Erica Kohl-Arenas is the faculty director of Imagining America and serves on the UC Davis faculty as Associate Professor in the Department of American Studies. Kohl-Arenas brings extensive experience as a cultural organizer and public scholar with deep knowledge of the national landscape of community engagement and organizational and social movement studies; she reflects on the current importance of public scholarship and IA’s new chapter in a Q&A with the UC Davis Humanities Institute. Previously, Kohl-Arenas was a member of the faculty of the Milano School of International Affairs, Management, and Urban Policy at The New School in New York City where she was awarded tenure in May 2017. Kohl-Arenas was the inaugural recipient of The New School’s Achievements in Social Justice Teaching Award in 2014, and also received The New School Distinguished University Teaching Award in 2016.
Kohl-Arenas has a bachelor’s degree in sociology from Reed College, and she completed a master’s degree in community and regional development at UC Davis before earning a doctorate in social and cultural studies in education at UC Berkeley in 2010. Both as a researcher and community development practitioner, she has worked extensively with farmworker and immigrant organizations in California’s Central Valley. She was one of the organizers of the Tamejavi Cultural Organizing Project (of the Pan Valley Institute, American Friends Service Committee), a multiethnic cultural collaborative and festival in the Central Valley. She has engaged in action research and community-building projects in the coal-mining towns of Appalachia, in urban public schools, through community-university partnerships in New York City, and, internationally, in southern Africa, Scotland and Wales.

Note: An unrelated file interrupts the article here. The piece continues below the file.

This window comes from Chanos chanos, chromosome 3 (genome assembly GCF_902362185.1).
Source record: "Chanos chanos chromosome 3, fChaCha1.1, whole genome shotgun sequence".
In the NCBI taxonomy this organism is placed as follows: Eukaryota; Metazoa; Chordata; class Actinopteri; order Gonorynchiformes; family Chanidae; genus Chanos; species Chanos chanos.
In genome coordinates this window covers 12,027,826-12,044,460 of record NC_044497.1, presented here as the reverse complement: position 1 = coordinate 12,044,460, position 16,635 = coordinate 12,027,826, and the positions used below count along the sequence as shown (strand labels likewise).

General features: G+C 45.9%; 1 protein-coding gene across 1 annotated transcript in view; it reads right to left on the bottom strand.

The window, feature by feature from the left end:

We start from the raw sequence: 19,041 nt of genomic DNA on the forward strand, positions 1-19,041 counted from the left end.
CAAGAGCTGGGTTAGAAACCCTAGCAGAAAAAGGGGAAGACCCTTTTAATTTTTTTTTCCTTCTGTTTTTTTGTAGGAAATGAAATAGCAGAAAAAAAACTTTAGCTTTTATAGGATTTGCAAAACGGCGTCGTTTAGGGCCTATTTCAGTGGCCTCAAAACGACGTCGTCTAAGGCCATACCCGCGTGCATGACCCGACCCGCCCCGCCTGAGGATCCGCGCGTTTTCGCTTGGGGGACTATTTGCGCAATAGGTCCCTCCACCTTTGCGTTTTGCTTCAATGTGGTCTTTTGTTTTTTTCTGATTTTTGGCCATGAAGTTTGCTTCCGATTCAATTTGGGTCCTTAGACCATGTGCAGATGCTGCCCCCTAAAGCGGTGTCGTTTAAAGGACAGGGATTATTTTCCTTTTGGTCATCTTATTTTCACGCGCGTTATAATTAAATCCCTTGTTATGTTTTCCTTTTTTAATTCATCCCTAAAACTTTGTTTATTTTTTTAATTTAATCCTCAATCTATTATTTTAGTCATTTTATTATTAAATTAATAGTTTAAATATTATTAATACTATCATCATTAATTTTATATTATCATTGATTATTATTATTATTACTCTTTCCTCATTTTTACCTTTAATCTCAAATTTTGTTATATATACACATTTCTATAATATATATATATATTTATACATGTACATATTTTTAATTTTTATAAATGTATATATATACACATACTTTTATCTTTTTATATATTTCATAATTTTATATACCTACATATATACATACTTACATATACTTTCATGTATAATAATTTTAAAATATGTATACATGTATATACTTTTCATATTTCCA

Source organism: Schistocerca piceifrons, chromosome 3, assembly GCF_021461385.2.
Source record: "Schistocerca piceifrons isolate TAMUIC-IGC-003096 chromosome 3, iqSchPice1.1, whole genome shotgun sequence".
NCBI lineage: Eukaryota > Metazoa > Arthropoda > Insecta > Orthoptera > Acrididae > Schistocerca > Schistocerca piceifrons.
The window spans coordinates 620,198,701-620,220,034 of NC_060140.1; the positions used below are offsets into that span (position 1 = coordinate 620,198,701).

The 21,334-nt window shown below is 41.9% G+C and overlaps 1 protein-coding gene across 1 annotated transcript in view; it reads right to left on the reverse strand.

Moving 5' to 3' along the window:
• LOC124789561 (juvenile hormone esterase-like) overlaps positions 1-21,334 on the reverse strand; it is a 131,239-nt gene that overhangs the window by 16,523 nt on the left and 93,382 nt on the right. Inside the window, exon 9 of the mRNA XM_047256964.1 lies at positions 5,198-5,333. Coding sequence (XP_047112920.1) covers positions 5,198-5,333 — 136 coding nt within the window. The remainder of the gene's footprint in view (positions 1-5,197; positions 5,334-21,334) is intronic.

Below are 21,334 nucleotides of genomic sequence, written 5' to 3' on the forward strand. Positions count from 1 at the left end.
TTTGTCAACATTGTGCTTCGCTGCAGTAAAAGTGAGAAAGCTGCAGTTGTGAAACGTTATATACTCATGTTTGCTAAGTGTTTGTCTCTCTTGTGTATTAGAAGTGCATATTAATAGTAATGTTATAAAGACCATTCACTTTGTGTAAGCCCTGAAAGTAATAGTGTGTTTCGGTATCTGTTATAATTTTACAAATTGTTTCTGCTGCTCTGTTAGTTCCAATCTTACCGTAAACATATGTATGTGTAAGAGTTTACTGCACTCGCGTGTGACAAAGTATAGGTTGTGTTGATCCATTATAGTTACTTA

Kohl-Arenas’ scholarship and teaching focus on critical studies of philanthropy and the nonprofit sector, participatory community development, grassroots social movements and cultural organizing. Her recent book, The Self-Help Myth: How Philanthropy Fails to Alleviate Poverty (University of California Press, 2016), reveals how philanthropy maintains systems of inequality through case studies of philanthropic investments in farmworker and immigrant communities in California’s Central Valley. Her scholarship appears in a diversity of publications including Antipode: A Radical Journal of Geography, Social Movement Studies, Journal of Poverty, Geography Compass, Public: A Journal of Imagining America and public scholarship platforms including HistPhil and Transformation (at Open Democracy). In 2016, she joined a cohort of leaders in rural Kentucky for a summer forum focused on IA’s national economic and cultural development initiative, Performing Our Future.
Contact Erica at firstname.lastname@example.org
Follow Erica on Twitter @ericakohl